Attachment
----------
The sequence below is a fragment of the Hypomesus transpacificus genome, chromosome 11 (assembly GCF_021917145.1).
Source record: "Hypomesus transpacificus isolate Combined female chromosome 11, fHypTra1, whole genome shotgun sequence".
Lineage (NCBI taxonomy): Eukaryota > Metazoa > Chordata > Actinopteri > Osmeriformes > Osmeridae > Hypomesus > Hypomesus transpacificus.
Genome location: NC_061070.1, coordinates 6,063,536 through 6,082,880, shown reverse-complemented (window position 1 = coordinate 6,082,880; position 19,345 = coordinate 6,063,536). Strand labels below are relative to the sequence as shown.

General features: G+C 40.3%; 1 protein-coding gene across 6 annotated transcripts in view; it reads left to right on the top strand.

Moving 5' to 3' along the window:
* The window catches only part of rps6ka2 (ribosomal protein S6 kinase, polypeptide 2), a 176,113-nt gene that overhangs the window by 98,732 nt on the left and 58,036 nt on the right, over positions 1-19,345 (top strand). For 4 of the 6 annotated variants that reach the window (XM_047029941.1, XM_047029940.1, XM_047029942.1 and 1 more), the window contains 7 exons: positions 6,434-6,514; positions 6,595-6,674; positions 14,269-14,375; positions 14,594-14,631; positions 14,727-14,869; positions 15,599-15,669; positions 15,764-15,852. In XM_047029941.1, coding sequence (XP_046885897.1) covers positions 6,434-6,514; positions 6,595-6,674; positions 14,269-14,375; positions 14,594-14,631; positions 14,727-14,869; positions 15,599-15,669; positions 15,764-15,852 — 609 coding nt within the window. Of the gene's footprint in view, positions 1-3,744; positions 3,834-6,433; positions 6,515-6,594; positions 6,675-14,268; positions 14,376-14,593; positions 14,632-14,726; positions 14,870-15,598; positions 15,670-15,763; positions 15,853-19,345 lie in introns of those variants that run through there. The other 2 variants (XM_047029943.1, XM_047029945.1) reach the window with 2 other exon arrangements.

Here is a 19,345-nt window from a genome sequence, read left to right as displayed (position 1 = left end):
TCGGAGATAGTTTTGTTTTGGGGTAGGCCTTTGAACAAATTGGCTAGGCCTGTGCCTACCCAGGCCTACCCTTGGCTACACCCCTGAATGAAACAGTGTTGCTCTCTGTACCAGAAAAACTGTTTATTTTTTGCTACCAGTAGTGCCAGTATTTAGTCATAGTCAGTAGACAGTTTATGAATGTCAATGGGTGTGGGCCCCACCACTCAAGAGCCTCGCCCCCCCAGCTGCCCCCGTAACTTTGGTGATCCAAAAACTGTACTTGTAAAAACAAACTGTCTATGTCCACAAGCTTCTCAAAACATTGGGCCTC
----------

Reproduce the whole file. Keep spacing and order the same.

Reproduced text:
The sequence below is a fragment of the Hypomesus transpacificus genome, chromosome 11 (assembly GCF_021917145.1).
Source record: "Hypomesus transpacificus isolate Combined female chromosome 11, fHypTra1, whole genome shotgun sequence".
Lineage (NCBI taxonomy): Eukaryota > Metazoa > Chordata > Actinopteri > Osmeriformes > Osmeridae > Hypomesus > Hypomesus transpacificus.
Genome location: NC_061070.1, coordinates 6,063,536 through 6,082,880, shown reverse-complemented (window position 1 = coordinate 6,082,880; position 19,345 = coordinate 6,063,536). Strand labels below are relative to the sequence as shown.

General features: G+C 40.3%; 1 protein-coding gene across 6 annotated transcripts in view; it reads left to right on the top strand.

Moving 5' to 3' along the window:
* The window catches only part of rps6ka2 (ribosomal protein S6 kinase, polypeptide 2), a 176,113-nt gene that overhangs the window by 98,732 nt on the left and 58,036 nt on the right, over positions 1-19,345 (top strand). For 4 of the 6 annotated variants that reach the window (XM_047029941.1, XM_047029940.1, XM_047029942.1 and 1 more), the window contains 7 exons: positions 6,434-6,514; positions 6,595-6,674; positions 14,269-14,375; positions 14,594-14,631; positions 14,727-14,869; positions 15,599-15,669; positions 15,764-15,852. In XM_047029941.1, coding sequence (XP_046885897.1) covers positions 6,434-6,514; positions 6,595-6,674; positions 14,269-14,375; positions 14,594-14,631; positions 14,727-14,869; positions 15,599-15,669; positions 15,764-15,852 — 609 coding nt within the window. Of the gene's footprint in view, positions 1-3,744; positions 3,834-6,433; positions 6,515-6,594; positions 6,675-14,268; positions 14,376-14,593; positions 14,632-14,726; positions 14,870-15,598; positions 15,670-15,763; positions 15,853-19,345 lie in introns of those variants that run through there. The other 2 variants (XM_047029943.1, XM_047029945.1) reach the window with 2 other exon arrangements.

Here is a 19,345-nt window from a genome sequence, read left to right as displayed (position 1 = left end):
TCGGAGATAGTTTTGTTTTGGGGTAGGCCTTTGAACAAATTGGCTAGGCCTGTGCCTACCCAGGCCTACCCTTGGCTACACCCCTGAATGAAACAGTGTTGCTCTCTGTACCAGAAAAACTGTTTATTTTTTGCTACCAGTAGTGCCAGTATTTAGTCATAGTCAGTAGACAGTTTATGAATGTCAATGGGTGTGGGCCCCACCACTCAAGAGCCTCGCCCCCCCAGCTGCCCCCGTAACTTTGGTGATCCAAAAACTGTACTTGTAAAAACAAACTGTCTATGTCCACAAGCTTCTCAAAACATTGGGCCTC